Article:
Grant Family Papers
Scope and Contents of the Collection
It is clear from their content and their provenance, however, that they are actually the papers of her brother Elijah Grant, his wife Elizabeth Phelps Grant, their children, and the descendents of the eldest son, Elijah Phelps Grant. The correspondence consists mainly of letters exchanged within the family from the l830s to the l860s. Most of Zilpah Grant's letters were written to her nephews Marcus and John after she had married and given up teaching. John Grant, who taught at Yale and later established his own private school, sought her counsel as a former school principal. Correspondence of other family members relates to such topics as the maintenance of the original Connecticut homestead, banking in Canton, Ohio, and the starting of businesses in Nebraska and Illinois.
The early financial records, beginning in the l770's, are mostly from the settlement of the estate of Elijah Grant's uncle Samuel Cowles, of Colebrook, Connecticut, who died in l843. Account books belonging to Elijah Grant (l822-56) Elijah P. Grant (l866-67), James M. Grant (l868); Jennie Wallace (l890-97) and William Wallace (l90l-07) add to the fragmentary family financial record.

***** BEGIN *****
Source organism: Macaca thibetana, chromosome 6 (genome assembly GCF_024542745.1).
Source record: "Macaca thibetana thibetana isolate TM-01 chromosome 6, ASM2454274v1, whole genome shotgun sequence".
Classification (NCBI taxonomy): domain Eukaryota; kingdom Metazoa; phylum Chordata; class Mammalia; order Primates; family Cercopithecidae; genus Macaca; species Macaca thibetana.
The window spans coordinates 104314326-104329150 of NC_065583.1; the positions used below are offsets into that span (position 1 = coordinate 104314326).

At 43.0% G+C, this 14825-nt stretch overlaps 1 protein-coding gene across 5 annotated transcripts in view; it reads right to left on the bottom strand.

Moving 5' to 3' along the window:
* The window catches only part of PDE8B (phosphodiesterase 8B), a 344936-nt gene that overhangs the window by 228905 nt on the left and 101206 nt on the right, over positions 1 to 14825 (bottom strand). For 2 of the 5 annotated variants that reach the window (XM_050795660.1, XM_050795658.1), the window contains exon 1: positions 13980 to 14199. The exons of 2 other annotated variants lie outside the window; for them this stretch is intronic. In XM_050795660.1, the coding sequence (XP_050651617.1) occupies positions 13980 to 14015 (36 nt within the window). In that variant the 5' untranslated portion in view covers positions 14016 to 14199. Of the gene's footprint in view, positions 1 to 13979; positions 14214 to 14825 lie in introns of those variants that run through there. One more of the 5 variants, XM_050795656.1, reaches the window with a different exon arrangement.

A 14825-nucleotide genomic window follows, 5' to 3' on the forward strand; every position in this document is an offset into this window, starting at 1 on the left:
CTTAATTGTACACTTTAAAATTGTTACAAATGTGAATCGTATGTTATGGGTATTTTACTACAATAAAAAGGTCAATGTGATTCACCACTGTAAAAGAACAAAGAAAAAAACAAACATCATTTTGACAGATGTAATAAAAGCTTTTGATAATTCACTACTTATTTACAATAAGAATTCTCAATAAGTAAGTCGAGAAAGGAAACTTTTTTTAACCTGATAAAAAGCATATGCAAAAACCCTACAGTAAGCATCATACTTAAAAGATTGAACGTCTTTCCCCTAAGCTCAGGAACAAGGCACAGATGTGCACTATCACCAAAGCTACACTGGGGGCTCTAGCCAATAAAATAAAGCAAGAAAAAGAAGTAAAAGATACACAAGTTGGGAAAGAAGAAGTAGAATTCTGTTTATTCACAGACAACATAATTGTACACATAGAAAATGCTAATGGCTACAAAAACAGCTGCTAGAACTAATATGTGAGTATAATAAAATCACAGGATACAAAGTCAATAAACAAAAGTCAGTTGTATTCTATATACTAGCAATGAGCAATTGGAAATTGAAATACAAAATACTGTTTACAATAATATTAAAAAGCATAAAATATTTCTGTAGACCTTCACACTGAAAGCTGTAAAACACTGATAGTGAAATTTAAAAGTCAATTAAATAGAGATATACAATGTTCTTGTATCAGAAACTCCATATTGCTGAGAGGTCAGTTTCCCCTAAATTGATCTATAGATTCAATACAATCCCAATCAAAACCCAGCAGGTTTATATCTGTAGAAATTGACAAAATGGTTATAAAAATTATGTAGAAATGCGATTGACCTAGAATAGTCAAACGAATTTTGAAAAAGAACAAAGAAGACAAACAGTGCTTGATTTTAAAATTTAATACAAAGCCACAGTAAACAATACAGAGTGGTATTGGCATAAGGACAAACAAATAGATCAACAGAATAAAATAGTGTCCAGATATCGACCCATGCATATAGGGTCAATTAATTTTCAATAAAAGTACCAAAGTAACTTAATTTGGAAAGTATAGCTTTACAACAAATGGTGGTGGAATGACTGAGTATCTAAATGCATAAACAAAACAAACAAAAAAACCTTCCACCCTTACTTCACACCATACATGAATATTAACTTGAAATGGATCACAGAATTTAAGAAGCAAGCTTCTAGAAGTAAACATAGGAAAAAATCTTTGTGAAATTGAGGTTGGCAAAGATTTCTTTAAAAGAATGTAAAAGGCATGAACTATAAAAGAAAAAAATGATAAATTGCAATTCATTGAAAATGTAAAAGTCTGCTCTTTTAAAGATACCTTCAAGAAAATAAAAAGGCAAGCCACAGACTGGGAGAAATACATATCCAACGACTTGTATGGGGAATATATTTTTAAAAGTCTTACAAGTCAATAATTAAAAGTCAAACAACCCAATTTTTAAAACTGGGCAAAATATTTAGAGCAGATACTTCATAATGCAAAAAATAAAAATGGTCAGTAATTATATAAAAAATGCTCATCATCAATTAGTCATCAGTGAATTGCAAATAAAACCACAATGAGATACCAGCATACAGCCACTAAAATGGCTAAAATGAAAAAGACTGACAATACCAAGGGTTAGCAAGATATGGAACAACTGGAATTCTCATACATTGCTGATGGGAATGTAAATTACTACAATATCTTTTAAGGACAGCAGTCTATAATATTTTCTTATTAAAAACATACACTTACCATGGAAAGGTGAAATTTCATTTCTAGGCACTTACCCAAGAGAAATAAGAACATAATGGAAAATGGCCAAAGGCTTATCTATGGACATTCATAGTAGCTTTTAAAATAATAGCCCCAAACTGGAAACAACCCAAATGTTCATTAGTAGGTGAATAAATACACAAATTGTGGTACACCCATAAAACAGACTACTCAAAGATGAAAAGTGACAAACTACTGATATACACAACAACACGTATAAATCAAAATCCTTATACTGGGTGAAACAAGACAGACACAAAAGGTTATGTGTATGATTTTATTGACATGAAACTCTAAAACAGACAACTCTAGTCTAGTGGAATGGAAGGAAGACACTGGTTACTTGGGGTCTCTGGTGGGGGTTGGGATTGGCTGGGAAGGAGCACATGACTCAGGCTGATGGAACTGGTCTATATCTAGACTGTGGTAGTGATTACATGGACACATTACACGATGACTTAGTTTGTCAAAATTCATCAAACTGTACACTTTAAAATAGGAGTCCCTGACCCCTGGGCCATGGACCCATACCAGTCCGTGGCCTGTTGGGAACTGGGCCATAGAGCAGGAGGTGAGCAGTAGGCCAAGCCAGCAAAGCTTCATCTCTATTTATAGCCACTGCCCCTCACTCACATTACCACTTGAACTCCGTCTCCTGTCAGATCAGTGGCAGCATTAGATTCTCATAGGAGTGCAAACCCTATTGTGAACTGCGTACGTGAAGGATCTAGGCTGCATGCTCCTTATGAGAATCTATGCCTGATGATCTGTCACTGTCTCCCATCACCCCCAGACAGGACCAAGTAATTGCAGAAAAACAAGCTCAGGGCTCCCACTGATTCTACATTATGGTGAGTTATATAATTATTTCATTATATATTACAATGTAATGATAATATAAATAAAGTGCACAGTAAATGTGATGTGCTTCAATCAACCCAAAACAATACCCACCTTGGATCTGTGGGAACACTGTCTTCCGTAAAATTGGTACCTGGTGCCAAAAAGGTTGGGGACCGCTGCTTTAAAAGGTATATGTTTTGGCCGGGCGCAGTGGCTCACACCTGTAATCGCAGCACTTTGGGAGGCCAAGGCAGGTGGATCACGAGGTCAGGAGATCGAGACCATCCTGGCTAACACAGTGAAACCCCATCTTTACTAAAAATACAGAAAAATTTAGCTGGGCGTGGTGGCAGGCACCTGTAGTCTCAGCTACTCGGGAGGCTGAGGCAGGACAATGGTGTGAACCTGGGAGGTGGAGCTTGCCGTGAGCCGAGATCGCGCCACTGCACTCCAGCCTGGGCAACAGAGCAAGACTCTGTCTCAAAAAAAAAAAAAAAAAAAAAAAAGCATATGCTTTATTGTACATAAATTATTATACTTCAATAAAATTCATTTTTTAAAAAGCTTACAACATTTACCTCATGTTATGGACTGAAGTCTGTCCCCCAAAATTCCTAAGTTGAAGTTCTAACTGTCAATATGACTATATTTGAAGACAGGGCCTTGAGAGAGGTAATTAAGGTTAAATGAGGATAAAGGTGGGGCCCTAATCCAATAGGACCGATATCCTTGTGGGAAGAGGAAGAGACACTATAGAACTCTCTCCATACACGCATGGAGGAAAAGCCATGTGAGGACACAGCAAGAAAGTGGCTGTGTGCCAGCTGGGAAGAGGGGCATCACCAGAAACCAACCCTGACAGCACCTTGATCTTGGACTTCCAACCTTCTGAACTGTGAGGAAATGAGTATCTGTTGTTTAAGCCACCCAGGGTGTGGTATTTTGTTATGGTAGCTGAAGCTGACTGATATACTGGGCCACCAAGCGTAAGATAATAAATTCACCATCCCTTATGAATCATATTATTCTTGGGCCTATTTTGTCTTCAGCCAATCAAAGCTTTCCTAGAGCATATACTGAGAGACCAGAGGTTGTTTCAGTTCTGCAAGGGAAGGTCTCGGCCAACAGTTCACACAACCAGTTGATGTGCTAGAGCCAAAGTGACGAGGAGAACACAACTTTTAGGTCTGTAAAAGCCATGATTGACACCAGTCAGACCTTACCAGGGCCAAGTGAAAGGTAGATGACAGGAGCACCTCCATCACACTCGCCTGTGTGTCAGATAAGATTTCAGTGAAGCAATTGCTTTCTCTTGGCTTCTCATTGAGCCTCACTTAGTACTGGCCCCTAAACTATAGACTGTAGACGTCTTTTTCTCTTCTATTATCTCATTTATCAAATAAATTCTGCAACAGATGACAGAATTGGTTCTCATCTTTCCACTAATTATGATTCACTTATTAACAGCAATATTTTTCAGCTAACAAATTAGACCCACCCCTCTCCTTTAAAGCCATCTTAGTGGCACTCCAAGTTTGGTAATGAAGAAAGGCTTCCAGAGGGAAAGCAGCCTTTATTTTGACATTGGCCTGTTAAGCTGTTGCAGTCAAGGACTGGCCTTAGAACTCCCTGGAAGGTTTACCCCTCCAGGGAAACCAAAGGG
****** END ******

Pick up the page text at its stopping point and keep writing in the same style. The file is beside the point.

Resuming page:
Notebooks, lectures, essays, and newspaper articles by Elijah P. Grant span the period from his college days at Yale to old age. One of his college notebooks contains transcriptions of letters describing the death of Mary Zilpah Grant Burgess who died of cholera in India where she and her husband were missionaries. The balance of the collection consists of diaries, a few photographs, compositions, and legal papers relating to various family members.
Portions of the Grant Family Papers have been digitized for the Five College Digitization Project Web site.